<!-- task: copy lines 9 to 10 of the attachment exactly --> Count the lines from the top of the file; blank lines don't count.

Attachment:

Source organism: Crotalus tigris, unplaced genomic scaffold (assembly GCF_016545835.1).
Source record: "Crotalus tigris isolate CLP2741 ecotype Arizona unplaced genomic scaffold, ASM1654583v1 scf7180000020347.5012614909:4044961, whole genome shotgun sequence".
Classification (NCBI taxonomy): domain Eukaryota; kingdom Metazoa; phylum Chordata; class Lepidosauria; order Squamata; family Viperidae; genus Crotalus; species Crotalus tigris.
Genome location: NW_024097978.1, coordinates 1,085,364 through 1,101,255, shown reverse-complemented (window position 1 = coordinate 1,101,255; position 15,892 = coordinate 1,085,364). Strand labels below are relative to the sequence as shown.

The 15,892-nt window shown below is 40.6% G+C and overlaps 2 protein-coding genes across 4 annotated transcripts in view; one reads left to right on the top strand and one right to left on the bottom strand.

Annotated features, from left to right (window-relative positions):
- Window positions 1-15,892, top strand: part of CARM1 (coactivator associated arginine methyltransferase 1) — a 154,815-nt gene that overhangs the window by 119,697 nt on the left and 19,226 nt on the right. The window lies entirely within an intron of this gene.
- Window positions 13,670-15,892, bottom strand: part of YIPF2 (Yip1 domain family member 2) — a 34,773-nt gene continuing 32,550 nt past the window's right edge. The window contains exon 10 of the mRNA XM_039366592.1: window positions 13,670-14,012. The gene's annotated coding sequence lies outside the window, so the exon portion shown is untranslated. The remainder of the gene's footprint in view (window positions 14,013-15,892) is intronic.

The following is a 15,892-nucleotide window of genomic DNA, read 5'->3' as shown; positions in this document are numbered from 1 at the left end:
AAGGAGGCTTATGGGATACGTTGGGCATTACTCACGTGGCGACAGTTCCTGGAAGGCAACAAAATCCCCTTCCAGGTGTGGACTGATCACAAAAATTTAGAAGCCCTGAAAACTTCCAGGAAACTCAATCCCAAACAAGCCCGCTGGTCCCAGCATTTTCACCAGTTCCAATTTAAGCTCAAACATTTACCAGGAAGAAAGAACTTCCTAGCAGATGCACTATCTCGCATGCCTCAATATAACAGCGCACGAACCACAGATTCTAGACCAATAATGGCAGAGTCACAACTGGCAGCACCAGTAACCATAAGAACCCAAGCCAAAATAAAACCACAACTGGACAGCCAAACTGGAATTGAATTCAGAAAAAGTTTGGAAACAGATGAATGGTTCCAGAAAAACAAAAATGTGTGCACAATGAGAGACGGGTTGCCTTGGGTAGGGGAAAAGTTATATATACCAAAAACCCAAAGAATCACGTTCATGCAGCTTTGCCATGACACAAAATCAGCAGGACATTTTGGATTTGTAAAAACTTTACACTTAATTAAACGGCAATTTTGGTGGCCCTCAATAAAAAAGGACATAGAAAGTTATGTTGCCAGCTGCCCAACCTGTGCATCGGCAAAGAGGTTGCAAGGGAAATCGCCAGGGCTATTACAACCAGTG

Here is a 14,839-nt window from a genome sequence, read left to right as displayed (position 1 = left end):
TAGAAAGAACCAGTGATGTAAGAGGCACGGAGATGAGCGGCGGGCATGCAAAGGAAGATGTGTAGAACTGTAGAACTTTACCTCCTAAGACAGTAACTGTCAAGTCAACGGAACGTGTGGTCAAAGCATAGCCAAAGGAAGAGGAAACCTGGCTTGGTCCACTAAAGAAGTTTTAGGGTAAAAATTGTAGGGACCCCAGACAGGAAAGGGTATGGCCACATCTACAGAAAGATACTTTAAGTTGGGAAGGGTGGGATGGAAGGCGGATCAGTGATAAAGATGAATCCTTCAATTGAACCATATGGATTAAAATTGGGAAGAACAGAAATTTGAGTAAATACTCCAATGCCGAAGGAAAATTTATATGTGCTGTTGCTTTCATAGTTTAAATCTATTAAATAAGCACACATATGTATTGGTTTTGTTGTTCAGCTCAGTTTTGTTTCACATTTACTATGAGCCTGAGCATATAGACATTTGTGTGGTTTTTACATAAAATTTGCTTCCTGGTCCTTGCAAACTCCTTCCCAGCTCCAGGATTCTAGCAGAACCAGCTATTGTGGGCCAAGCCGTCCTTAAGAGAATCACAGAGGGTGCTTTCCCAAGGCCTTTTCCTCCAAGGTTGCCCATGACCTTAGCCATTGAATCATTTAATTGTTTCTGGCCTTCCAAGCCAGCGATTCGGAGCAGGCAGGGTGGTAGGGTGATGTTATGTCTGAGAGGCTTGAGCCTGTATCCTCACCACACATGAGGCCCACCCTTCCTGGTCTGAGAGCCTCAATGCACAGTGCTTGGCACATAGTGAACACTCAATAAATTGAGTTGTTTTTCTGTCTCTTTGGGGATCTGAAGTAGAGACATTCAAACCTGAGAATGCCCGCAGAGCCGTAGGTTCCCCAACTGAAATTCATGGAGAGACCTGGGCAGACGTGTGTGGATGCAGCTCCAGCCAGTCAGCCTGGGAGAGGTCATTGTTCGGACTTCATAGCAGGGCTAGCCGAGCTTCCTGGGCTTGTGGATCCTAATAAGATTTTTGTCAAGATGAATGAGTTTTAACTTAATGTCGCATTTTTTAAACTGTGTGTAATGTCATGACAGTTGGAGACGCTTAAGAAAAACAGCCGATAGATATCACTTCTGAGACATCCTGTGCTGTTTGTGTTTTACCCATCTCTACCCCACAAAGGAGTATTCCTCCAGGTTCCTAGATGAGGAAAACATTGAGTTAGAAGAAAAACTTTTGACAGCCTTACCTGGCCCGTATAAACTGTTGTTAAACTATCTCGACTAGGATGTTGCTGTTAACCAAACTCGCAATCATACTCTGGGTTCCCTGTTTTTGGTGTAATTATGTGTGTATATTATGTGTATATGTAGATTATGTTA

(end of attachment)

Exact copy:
The following is a 15,892-nucleotide window of genomic DNA, read 5'->3' as shown; positions in this document are numbered from 1 at the left end:
AAGGAGGCTTATGGGATACGTTGGGCATTACTCACGTGGCGACAGTTCCTGGAAGGCAACAAAATCCCCTTCCAGGTGTGGACTGATCACAAAAATTTAGAAGCCCTGAAAACTTCCAGGAAACTCAATCCCAAACAAGCCCGCTGGTCCCAGCATTTTCACCAGTTCCAATTTAAGCTCAAACATTTACCAGGAAGAAAGAACTTCCTAGCAGATGCACTATCTCGCATGCCTCAATATAACAGCGCACGAACCACAGATTCTAGACCAATAATGGCAGAGTCACAACTGGCAGCACCAGTAACCATAAGAACCCAAGCCAAAATAAAACCACAACTGGACAGCCAAACTGGAATTGAATTCAGAAAAAGTTTGGAAACAGATGAATGGTTCCAGAAAAACAAAAATGTGTGCACAATGAGAGACGGGTTGCCTTGGGTAGGGGAAAAGTTATATATACCAAAAACCCAAAGAATCACGTTCATGCAGCTTTGCCATGACACAAAATCAGCAGGACATTTTGGATTTGTAAAAACTTTACACTTAATTAAACGGCAATTTTGGTGGCCCTCAATAAAAAAGGACATAGAAAGTTATGTTGCCAGCTGCCCAACCTGTGCATCGGCAAAGAGGTTGCAAGGGAAATCGCCAGGGCTATTACAACCAGTG